Of course not. I think it was money well spent. I learned a lot about characterization, about plotting, about dialogue, and about pacing that I never would have learned from a generic “how-to-write” book; I discovered my strengths (setting, dialogue, and surprisingly characterization, which I thought was my weak point) and my weaknesses (melodrama and pacing, especially in short stories); I learned things about the publishing industry, about public performance, and about life as a writer that isn’t discussed very often outside of the published writer’s world; and most importantly, I learned how to force myself out of the dreaded Writer’s Block (the trick is to enforce a strict deadline, at least in my case).
Even though at the beginning of every semester I had to calm myself as I listened to the professors drone on about how “genre fiction is limiting and unoriginal and should be avoided,” even though my eye twitched every time a professor proudly proclaimed, “I think [Harry Potter/The Lord of the Rings/The Hobbit/etc.] is [childish/stupid/silly/boring], I’ve never read it, and I never will,” I still came out of the program feeling as if my writing had improved. I can see how I toned down my flare for the sentimental, for the melodrama, but can still deliver an emotional punch; I learned how to pick the most crucial of scenes and scrap the ones that weren’t so necessary. I learned, through taking poetry courses, how to make every word count. And, thanks to class critiques and forced public speaking, I gained a ton of confidence that I wouldn’t have found just writing on my own.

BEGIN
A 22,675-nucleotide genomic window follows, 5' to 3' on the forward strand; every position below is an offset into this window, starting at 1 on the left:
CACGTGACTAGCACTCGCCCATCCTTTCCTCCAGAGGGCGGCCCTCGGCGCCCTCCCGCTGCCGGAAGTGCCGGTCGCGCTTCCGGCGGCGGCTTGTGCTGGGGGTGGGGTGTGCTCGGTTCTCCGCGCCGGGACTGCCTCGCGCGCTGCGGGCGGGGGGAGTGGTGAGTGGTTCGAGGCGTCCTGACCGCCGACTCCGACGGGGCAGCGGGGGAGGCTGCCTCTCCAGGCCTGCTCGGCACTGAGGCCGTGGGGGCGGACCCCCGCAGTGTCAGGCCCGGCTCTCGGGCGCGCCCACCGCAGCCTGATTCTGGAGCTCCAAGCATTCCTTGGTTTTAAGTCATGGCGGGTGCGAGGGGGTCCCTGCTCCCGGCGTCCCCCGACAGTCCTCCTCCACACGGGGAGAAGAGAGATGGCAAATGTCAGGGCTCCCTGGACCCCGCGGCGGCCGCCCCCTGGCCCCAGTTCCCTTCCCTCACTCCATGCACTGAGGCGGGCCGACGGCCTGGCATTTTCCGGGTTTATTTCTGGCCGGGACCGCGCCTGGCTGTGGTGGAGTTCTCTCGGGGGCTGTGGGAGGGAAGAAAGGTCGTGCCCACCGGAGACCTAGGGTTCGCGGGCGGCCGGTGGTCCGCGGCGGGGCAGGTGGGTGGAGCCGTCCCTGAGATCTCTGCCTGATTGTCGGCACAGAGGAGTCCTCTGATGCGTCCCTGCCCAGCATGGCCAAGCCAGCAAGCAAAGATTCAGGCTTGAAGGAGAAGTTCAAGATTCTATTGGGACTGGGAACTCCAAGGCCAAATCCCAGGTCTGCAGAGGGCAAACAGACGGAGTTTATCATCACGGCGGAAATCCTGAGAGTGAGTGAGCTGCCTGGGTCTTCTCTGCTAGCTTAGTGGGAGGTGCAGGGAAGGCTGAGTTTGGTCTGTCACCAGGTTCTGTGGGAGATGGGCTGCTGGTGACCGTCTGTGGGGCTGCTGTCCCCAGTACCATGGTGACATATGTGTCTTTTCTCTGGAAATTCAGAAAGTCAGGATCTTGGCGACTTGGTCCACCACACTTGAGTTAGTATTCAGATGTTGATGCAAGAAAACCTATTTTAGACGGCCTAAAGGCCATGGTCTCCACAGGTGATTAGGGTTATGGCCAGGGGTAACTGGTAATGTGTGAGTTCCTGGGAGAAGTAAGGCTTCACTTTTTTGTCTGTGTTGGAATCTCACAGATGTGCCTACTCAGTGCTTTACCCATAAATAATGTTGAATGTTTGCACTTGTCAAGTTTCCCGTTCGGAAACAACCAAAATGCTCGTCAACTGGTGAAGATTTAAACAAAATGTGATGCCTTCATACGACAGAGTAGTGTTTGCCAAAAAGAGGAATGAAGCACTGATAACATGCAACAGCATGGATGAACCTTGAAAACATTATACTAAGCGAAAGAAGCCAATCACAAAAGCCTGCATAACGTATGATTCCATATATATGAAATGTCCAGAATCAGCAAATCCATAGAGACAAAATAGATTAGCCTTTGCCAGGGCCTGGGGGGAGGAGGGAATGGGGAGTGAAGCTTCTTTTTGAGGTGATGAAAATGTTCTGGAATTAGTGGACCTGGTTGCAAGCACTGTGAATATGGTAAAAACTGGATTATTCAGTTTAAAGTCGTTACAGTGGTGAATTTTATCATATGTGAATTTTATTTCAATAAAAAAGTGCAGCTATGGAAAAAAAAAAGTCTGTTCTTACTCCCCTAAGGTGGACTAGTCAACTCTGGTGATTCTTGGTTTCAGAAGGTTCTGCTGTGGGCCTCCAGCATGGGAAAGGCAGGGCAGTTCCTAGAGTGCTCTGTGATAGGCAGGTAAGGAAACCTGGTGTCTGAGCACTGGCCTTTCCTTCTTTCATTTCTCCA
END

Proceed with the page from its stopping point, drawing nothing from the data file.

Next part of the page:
If you have the resources (that is, the money) and you find a program that you think might suit you, then yes, I would recommend getting a degree in Creative Writing. You’ll learn a lot about writing and about yourself, and (if you attend undergrad directly after high school) you’ll meet writers your own age and grow alongside them.
But I would also recommend finding something else to double major in. English was the easiest for me, since the course requirements for Creative Writing and English often overlapped at Canisius. But it’s also very possible to double major in something as different from Creative Writing as Animal Behavior or even Chemistry or Math. Having a double major — no matter what you major in originally — will give you an upper-hand when you apply for a job, since it makes you seem more well-rounded. Not to mention, writers need to do more than write all the time. You need to live life, to focus on something other than your writing every once in a while. Studying something other than writing will give you that opportunity.